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“There are too many poor people nowadays. Please tax the shit out of them. I am not a crackpot.”

[ 89 ] October 8, 2012 |

Shorter Buzz Bissinger: “I used to be a Democrat. Them I figured out that I’m sitting on a big pile of cash, am therefore willing to repeat transparent Republican dissembling that conflates “income taxes” and “taxes,” and am also unable to understand a rule that can be quickly grasped by any halfway-bright 12-year-old Little Leaguer, so I’m voting Romney.”

Or, as Josh Zembik puts it, “Buzz Bissinger’s new support for Romney is almost Dennis Millerian in its superficiality and laziness.” Well, except that it’s too kind — as with David Mamet, it’s so lazy and superficial it out-Millers Miller.

UPDATE: For those who would prefer to avoid the rotten mangoes, Bissinger’s column is available in video form:

[via]

Comments (89)

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  1. Incontinentia Buttocks says:

    1. Friday Night Lights remains an excellent book.

    2. I can’t believe you made me click through to that ridiculous Bissinger piece.

    3. I can’t believe I made myself read most of it once I was there.

    Gah! Let’s hope that Bissinger’s conversion is truly unusual in its laziness and superficiality. Then again, if we’re a nation of Buzz Bissinger’s, I suppose we’ll end up with the government that we deserve.

  2. djw says:

    Conveniently, the Daily Beast provides a sidebar feature, “stories we like,” which contains links to a number of essays more thoughtful and compelling than this one, including “Kate Winslet’s seven sexiest runway moments” and “If I don’t find Mr. Right, should I marry my male friend?”

  3. Fighting Words says:

    I guess Buzz Bissinger spent too much time with Tony La Russa when he was researching “Three Nights In August.”

    By the by, I really hope that Charles Pierce has a response to this.

    • Warren Terra says:

      The intersection of sports writing and politics does seem right up his alley … but he might have professional courtesy reasons to ignore it. Or, y’know, other things he wants to write about.

  4. Icarus Wright says:

    I care as much about Mamet’s political vies as I do for Clint Eastwood’s (who nailed that empty chair, btw) or Britney Spears, or George Clooney: zero.

    Awaiting the Hanna Montana Miley Cyrus political op-ed.

    • Marc says:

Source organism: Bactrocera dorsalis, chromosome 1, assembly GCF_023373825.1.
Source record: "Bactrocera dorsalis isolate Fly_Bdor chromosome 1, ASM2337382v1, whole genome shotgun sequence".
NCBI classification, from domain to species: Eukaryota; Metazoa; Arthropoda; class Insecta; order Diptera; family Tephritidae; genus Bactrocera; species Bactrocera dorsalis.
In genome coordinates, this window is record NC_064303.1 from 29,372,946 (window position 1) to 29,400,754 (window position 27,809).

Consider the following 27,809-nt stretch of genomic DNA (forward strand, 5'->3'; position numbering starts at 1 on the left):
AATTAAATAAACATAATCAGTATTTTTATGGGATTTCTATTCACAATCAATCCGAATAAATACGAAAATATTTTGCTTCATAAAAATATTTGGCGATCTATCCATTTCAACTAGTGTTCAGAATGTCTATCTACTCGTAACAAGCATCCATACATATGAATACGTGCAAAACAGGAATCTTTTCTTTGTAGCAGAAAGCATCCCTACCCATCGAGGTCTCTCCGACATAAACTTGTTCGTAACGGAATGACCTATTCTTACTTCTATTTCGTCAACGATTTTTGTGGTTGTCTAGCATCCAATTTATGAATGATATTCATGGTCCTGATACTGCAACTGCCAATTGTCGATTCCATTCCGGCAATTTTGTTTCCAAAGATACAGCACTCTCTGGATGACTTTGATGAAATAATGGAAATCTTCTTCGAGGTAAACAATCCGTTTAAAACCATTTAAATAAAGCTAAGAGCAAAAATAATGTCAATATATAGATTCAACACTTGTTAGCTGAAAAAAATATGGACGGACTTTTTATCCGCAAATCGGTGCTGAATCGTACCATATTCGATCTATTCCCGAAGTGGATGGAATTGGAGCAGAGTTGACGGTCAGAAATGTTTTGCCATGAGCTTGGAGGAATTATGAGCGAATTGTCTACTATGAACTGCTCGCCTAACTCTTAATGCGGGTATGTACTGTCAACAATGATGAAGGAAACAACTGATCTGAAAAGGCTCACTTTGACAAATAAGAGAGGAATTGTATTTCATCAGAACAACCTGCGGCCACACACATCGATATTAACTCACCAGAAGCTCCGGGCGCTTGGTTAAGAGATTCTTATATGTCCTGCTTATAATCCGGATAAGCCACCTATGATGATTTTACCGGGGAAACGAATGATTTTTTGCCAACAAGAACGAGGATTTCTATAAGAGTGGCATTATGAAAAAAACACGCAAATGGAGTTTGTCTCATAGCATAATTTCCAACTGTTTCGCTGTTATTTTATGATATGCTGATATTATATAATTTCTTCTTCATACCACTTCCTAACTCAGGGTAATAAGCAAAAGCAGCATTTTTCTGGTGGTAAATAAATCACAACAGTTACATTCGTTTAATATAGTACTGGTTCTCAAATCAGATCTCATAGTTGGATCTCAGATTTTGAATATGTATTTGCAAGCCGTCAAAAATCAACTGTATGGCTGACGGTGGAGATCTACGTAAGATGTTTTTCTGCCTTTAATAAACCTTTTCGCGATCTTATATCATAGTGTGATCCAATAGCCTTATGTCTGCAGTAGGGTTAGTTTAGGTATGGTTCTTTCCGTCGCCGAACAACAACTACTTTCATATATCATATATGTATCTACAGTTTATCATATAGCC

Michael Moore did catch the essence of the Britney endorsement of Bush in Fahrenheit 911…

    • Manta says:

      For now you can have Chuck Norris’ op-eds.

      (It’s one of those rare occasions on the internet when mentioning Chuck Norris is appropriate…).

    • rea says:

      Ms. Cyrus is an Obama supporter, I believe.

    • witless chum says:

      Kid Rock is apparently poised to endorse the Romney campaign.

      On behalf of the people of Michigan, I apologize for the continuation of his campaign of annoying, but bland suck. The AV Club pointed out around 2000 that Kid Rock was straight up the Pat Boone of the 90s, so he might as well get the World Net Daily column going.

      • mark f says:

        Kid Rock is apparently poised to endorse the Romney campaign.

        On behalf of the people of Michigan, I apologize for the continuation of his campaign of annoying, but bland suck.

        On behalf of the people of Massachusetts, I apologize for making him governor.

        Oh, you meant Kid Rock?

        • witless chum says:

          I’m not picky, but Michigan has tolerated relatively little of Mitt Romney since he became a legal adult.

      • rjcoy06 says:

        I found it funny that Kid “Mr. Detroit” Rock would endorse the guy who said “Let Detroit go Bankrupt”. I think he has been spending too much time in the back woods with Hank Jr.

    • Timb says:

      Just so I can feel better….IMHO, Clooney is different from those others. He has been to the regions he is talking about. He is well-read on the subject and seems to realize his involvement is useful to shine a light on a problem and allow actual decision makers to arrive at policy.